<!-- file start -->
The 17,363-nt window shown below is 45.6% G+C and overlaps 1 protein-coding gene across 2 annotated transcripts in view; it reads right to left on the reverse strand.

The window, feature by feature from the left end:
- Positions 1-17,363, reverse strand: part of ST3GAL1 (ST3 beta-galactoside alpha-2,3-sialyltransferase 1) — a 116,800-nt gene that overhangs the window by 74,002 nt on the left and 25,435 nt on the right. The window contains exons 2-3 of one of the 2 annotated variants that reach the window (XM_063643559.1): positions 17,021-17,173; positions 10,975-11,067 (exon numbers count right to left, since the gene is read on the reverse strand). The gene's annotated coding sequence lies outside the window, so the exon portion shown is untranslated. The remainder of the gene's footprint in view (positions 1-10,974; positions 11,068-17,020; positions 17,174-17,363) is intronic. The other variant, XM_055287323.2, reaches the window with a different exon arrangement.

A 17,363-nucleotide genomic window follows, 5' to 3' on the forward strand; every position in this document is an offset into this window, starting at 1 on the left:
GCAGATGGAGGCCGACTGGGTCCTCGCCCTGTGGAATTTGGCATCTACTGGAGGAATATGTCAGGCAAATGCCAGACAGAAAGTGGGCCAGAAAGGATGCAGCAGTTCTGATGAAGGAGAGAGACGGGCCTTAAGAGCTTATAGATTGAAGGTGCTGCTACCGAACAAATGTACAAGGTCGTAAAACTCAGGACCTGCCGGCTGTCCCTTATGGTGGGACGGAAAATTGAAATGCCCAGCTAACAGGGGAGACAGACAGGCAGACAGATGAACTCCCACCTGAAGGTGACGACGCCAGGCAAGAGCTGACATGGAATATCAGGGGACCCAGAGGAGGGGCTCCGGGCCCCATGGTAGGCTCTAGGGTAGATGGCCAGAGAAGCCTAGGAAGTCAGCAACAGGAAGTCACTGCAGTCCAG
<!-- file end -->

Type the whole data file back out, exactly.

The 17,363-nt window shown below is 45.6% G+C and overlaps 1 protein-coding gene across 2 annotated transcripts in view; it reads right to left on the reverse strand.

The window, feature by feature from the left end:
- Positions 1-17,363, reverse strand: part of ST3GAL1 (ST3 beta-galactoside alpha-2,3-sialyltransferase 1) — a 116,800-nt gene that overhangs the window by 74,002 nt on the left and 25,435 nt on the right. The window contains exons 2-3 of one of the 2 annotated variants that reach the window (XM_063643559.1): positions 17,021-17,173; positions 10,975-11,067 (exon numbers count right to left, since the gene is read on the reverse strand). The gene's annotated coding sequence lies outside the window, so the exon portion shown is untranslated. The remainder of the gene's footprint in view (positions 1-10,974; positions 11,068-17,020; positions 17,174-17,363) is intronic. The other variant, XM_055287323.2, reaches the window with a different exon arrangement.

A 17,363-nucleotide genomic window follows, 5' to 3' on the forward strand; every position in this document is an offset into this window, starting at 1 on the left:
GCAGATGGAGGCCGACTGGGTCCTCGCCCTGTGGAATTTGGCATCTACTGGAGGAATATGTCAGGCAAATGCCAGACAGAAAGTGGGCCAGAAAGGATGCAGCAGTTCTGATGAAGGAGAGAGACGGGCCTTAAGAGCTTATAGATTGAAGGTGCTGCTACCGAACAAATGTACAAGGTCGTAAAACTCAGGACCTGCCGGCTGTCCCTTATGGTGGGACGGAAAATTGAAATGCCCAGCTAACAGGGGAGACAGACAGGCAGACAGATGAACTCCCACCTGAAGGTGACGACGCCAGGCAAGAGCTGACATGGAATATCAGGGGACCCAGAGGAGGGGCTCCGGGCCCCATGGTAGGCTCTAGGGTAGATGGCCAGAGAAGCCTAGGAAGTCAGCAACAGGAAGTCACTGCAGTCCAG